You haven't had to go far this season -- just to a Kentucky-centric blog, really -- to find some of the Wildcat faithful boasting of how their team is primed this year to beat South Carolina. It's an understandable obsession; the last time they beat the Gamecocks, Bill Clinton was still in the White House and the United States was just a few months removed from winning the war in Kosovo. (Remember that?)
Since then, South Carolina has reeled off eight straight. And the Gamecocks hired Steve Spurrier, who hasn't lost to Kentucky in 15 games against the Wildcats.
Think about that for a minute: Last year, Vanderbilt beat South Carolina. And Kentucky didn't.
Not that they haven't caused coronary episodes for Gamecock fans. They lost 27-21 in 2003, and 12-7 a year later when the hero was none other than Michael Rathe. (Remember him? No?) The 24-17 victory in Lexington two years ago was the result of a successful trick play by South Carolina and an unsuccessful one by Kentucky.
But gaps in talent and, more significantly this year, experience still exist between Kentucky and South Carolina (as they do between the Gamecocks and the top of the SEC East). That should be enough for the streak to go to nine games.
O-line. Kentucky returns four starters to the entire offense, according to Steele, and three of them are on the line. The Wildcats allowed more sacks per game (2.92) than any other team in the SEC last year. They also threw it a lot more. It pans out to about 7.2 percent, which isn't setting the world on fire but also isn't bad. The running game was also pretty successful. ADVANTAGE: KENTUCKY
Quarterback. South Carolina spent the offseason trying to keep a potential third-string signal-caller out of jail. Kentucky spent the offseason trying to keep a potential starter out of jail. Well, a potential starter at the time -- not any more. Mike Hartline has attempted six passes in his college career. ADVANTAGE: SOUTH CAROLINA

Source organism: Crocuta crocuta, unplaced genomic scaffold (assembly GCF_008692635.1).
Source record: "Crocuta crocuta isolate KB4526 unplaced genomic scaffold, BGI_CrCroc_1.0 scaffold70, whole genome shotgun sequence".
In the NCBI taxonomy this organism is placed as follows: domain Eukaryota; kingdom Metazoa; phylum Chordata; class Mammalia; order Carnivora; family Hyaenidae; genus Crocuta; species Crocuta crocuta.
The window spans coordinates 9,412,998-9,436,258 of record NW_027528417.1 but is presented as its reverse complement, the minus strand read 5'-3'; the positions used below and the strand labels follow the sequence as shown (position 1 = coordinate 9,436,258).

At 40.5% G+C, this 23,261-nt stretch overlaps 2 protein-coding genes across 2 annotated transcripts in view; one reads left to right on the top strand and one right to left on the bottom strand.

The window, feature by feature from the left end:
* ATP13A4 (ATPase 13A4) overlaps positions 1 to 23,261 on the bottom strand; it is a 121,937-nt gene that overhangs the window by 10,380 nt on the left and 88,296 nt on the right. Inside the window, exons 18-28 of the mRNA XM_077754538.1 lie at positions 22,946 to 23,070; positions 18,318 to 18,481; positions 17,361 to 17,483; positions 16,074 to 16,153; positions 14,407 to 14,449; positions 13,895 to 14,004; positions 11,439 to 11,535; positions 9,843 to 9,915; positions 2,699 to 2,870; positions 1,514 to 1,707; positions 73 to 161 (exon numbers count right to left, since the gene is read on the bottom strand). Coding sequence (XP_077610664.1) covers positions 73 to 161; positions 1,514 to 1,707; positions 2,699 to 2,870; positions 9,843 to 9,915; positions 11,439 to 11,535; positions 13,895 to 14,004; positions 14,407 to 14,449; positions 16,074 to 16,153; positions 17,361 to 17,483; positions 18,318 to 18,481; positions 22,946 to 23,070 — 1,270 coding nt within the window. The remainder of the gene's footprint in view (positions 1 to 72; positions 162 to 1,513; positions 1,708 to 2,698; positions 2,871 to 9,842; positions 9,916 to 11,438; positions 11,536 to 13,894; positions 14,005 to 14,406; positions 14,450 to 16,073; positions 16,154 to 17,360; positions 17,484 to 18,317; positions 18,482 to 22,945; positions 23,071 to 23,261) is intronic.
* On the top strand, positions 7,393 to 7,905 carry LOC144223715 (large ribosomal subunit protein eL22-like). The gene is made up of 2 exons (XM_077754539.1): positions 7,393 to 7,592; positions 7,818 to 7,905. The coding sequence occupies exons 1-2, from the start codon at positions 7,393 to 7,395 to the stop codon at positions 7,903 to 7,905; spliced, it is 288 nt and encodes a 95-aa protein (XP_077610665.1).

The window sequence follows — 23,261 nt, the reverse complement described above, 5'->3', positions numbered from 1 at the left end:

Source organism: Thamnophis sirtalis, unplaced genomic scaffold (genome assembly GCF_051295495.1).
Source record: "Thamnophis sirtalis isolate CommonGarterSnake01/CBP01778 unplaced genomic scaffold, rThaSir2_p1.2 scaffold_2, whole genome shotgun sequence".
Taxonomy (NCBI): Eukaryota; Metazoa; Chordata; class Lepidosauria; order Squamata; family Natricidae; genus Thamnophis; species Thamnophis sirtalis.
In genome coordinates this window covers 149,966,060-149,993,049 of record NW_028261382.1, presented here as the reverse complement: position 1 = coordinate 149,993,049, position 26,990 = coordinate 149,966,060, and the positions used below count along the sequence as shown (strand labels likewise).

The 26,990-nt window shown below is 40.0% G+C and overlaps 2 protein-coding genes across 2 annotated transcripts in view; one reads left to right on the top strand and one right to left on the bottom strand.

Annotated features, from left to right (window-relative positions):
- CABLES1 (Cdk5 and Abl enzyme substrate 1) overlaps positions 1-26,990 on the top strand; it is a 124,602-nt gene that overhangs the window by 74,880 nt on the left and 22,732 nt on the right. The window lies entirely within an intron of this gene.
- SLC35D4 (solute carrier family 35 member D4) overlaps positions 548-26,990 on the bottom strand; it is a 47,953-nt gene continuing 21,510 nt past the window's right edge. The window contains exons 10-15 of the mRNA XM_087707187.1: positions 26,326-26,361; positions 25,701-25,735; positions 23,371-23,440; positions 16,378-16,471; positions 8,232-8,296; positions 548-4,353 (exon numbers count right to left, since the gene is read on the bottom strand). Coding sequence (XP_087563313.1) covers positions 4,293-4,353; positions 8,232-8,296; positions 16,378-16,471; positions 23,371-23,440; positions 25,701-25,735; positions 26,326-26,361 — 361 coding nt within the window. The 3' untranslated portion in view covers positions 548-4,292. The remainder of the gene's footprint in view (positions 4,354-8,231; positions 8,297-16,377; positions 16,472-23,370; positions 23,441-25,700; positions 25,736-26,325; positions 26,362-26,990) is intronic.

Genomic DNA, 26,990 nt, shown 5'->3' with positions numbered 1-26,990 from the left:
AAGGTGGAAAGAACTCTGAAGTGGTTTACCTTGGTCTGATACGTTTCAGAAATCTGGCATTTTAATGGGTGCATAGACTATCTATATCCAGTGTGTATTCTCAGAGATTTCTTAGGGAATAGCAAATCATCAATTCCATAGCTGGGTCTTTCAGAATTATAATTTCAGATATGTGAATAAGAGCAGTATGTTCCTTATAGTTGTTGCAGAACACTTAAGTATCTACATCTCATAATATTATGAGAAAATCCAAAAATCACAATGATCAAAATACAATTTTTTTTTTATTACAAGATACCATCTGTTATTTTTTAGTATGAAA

And they lose this guy -- Woodman, or Goodson, or something like that.
Running backs. Rafael Little, he of the 1,013 yards and 3 TDs last year, is gone. Tony Dixon will probably be the feature back this year, after rushing for 411 yards and 4 TDs last season. But look for a couple of other players, including Derrick Locke (521, 5) to also get some carries. Depth alone carries this one. ADVANTAGE: KENTUCKY
Wide receivers. When you lose a 1,041-yard, 13-TD wide receiver, you're probably in trouble. When you also lose a 741-yard, 9-TD wide reciever, you're definitely in trouble. Kentucky is definitely in trouble. Dicky Lyons is a nice player, but no other returning WR or TE had more than seven receptions last year. ADVANTAGE: SOUTH CAROLINA
Defensive line. Last year, Kentucky's rushing defense was 94th in the nation, allowing 191.1 yards per game. They averaged 1.9 sacks a game, tied for 73rd. The star of the unit is Jeremy Jarmon, who last year had 13.5 TFL, including 9 sacks. ADVANTAGE: KENTUCKY
Linebackers. The Wildcats return two starters, Johnny Williams and Braxton Kelley, but neither of them impress, at least on paper. The third linebacker, Micah Johnson, might actually be the best of the bunch. South Carolina, for its part, has one of the best lineback corps in the SEC. ADVANTAGE: SOUTH CAROLINA
Secondary. Kentucky returns eight picks, as does South Carolina. Trevard Lindley and Paul Warford are solid players. ADVANTAGE: PUSH
Tim Masthay was a quality punter and kickoff specialist last year. Lones Seiber was lackluster on FGs. The Wildcats lose a lot of their kick and punt return yards. ADVANTAGE: SOUTH CAROLINA
Rich Brooks is 0-3 against Spurrier. He has a worse record (19-18) over the last three seasons than Spurrier (21-16) and over his career. (Brooks isn't even .500 as a head coach.) ADVANTAGE: SOUTH CAROLINA
Kentucky isn't going to be anybody's cupcake this year. They are a good team. But the losses on offense are just too much for a team that hasn't given us any reason in the past to believe that they can beat South Carolina. Another close win -- but a victory nonetheless. LIKELY WIN
THE REST OF THEIR SEASON
Good teams go 6-6 or maybe 7-5 in the SEC. That's probably about right for the Wildcats. They have five should-wins on the schedule: Norfolk State, Middle Tennessee, Western Kentucky, Arkansas and Vanderbilt. They've also got a good shot in games at Louisville and at Mississippi State, as well as outside shots at upsets against South Carolina and at Tennessee. 6-6